It is great for cool things or for low temp cooking, but because it is largely unsaturated it can oxidize easily too. Basic rule of thumb: oils (liquid) for cold foods, and fats (solid at cooler temps) for hot foods…

  63. Stefa folle says

    My last comment doesn’t seem to be here! I wanted to know, you didn’t mention sesame oil, it is suppose to be a good oil for high heat as far as I know. What is your take on that? Thanks!

  64. cool_jd13 says

    this is so true, many people don’t know this, they think just because it’s in the stores and it tastes good that it’s not harmful. while companies gain millions of dollars by selling cheap, unhealthy oils.

  65. Stefa folle says

    One more question about oils. I have these bouillon cubes I love, been using them a lot over the years and would find hard to replace. Only thing, the last ingredient is cold press sunflower oil. What do you think, need to look for something else?

      • Stefa folle says

        Well, I make it when I cook a whole chicken but it only gives enough to make one or two soups and I usually add a couple of bouillon cubes to add flavor. How many whole chicken do you cook in a week? Also I am wondering how many dozens of eggs you go tru in a week because as I am trying to transition I am realizing that I’ll never have enough eggs!!! We are a family of 6.

        • says

          I save bones and also make beef broth/stock, so we always have broth on hand and simmering on the stove. We go through 2-4 chickens a week because with the kids, we eat 2 at a time. That is enough to make a big batch of stock. We also go through 12-18 eggs a day at this point I think…

      • tane wallis says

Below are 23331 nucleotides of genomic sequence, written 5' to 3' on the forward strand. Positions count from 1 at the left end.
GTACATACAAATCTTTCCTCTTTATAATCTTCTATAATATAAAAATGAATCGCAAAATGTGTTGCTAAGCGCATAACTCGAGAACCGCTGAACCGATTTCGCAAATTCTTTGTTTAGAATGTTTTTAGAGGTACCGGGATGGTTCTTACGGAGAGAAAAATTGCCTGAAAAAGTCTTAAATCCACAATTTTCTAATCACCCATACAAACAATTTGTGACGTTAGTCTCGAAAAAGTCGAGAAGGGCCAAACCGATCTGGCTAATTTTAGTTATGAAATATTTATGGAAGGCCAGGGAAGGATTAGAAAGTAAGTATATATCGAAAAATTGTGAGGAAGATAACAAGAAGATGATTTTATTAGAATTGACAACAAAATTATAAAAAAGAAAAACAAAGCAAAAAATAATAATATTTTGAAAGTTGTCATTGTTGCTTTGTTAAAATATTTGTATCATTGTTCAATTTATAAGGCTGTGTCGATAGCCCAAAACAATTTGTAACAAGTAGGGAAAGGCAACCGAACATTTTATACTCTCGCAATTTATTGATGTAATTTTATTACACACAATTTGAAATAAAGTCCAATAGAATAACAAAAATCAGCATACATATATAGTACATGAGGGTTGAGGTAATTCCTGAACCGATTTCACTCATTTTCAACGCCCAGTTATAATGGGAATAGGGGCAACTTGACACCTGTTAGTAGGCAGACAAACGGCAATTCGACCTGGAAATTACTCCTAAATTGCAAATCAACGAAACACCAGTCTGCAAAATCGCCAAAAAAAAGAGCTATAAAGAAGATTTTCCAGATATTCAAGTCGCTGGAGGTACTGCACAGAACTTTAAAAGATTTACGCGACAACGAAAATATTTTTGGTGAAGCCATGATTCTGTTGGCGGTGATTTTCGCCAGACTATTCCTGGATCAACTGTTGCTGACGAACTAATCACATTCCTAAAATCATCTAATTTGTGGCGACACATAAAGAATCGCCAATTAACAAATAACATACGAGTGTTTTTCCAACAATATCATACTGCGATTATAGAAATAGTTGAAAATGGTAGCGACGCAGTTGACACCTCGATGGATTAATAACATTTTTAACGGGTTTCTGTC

K, couple questions, pardon my lack of knoledge ….. Is it only saterated fats from unhealthy oils that decrease healthy colesterole and increase unhealthy colesterole( resulting in cardio problems)??

        Is butter really still that good after the pasterization prosess as i thought all or most life is killed by heat?

        What are your thoughts on raw veganism? I was quite surprised to see that intake of nuts need to be monitored. I have kind of been under the impression we are not really designed to eat meat due to the long digestion trac, ajustible jaw, the need to cook the meat unlike any other carnivorious mamals to my understanding and the fact we tend to eat the muscle and fat of an animal rather than the organs where the bulk of the nutrients are… or at least thats what i have been told. I’m also not sure but dont a lot of the good things we get from the meat like vitamines and minerals come from what the mamal eats and therefore isn’t it better to just go strait to the sorce?? I guess there is protien but it is animal protien which i think is not very digestible… aswell as being quite acidizing for the blood stream?